Illegal Wildlife Trader In San Diego Must Surrender 200-Piece Ivory Collection & Volunteer 100 Hours For An Animal Welfare Nonprofit

Photos from the San Diego City Attorney’s office

Stephen Shu Wang, who was selling ivory carvings in violation of the law from his Carmel Valley garage to buyers recruited online, must surrender his entire ivory collection.

The 54-year-old criminal was ordered by the Court to give up the collection of ivory artifacts and art pieces that were confiscated from his home by the California Department of Fish & Wildlife in 2020.

Determining the value of the items is difficult, since there is no legal market for their sale or purchase, but altogether, they would likely fetch more than $100,000 on the black market.

Purchasing, trading, selling, or possessing the ivory of elephants and other creatures has long been prohibited by state, federal, and international law.

“The illegal and immoral ivory trade only serves to encourage the senseless slaughter of elephants and other endangered species,” City Attorney Mara W. Elliott said in a statement. “In partnership with the Department of Fish & Wildlife, we will continue to pursue and prosecute anyone who traffics in these black-market goods.”

Wang was charged with 15 misdemeanors: one count of possession of a prohibited animal part for personal gain, seven counts of purchasing and selling ivory in violation of the state Fish & Game code; and seven counts of importing, possessing, or selling prohibited animal parts.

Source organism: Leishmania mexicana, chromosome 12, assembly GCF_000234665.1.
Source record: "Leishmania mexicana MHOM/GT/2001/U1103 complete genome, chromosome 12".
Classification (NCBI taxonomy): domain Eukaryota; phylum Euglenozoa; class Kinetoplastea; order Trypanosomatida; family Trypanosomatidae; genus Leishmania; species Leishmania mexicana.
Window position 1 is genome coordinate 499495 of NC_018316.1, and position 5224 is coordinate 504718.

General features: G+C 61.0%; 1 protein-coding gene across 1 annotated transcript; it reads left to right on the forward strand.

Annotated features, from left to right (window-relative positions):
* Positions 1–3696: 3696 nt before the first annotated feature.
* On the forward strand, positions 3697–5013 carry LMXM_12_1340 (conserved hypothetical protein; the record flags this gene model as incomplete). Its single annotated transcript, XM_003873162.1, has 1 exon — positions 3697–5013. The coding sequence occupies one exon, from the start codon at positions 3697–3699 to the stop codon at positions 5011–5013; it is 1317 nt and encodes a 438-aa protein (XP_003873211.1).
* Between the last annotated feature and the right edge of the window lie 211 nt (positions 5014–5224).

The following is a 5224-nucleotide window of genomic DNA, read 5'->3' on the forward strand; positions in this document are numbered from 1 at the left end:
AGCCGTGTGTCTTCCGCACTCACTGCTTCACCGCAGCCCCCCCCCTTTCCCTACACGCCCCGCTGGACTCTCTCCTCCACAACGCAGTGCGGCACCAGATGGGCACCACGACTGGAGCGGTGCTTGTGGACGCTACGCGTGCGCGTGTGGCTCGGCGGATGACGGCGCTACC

“The cases prosecuted in San Diego are sending a strong message that ivory trafficking will not be tolerated,” stated David Bess, California Department of Fish & Wildlife Deputy Director and Chief of the Law Enforcement Division.

Wang faced a maximum penalty of eight years in prison, and fines between $40,000 and $320,000. The defense argued for diversion instead, which the court granted, over the objections of the City Attorney’s Office.

In addition to having to surrender his collection of ivory pieces, the judge ordered Wang to remain law abiding for a year, and to complete 100 hours of volunteer work with a nonprofit organization involved in animal conservation. Wang also agreed to a Fourth Amendment waiver, which means authorities may search his home or other premises controlled by him without a warrant to ensure he remains in compliance. If Wang fails to comply with the conditions set forth by the court, the prosecution of his case will resume.

Wang’s activities came to light because he was advertising ivory items for sale online. Undercover Fish & Wildlife agents contacted him, and one met Wang on two occasions, pretending to be a buyer. Once they agreed on the sale of more than two dozen items for the price of $6,500, Fish & Wildlife officers descended on the property to serve a search warrant, finding an estimated 200 items in the house and garage. Authorities determined that most of the objects in Wang’s collection were made of elephant tusks, but a few may have been made from other animals, which is also illegal.

You can help all animals and our planet by choosing compassion on your plate and in your glass. #GoVeg

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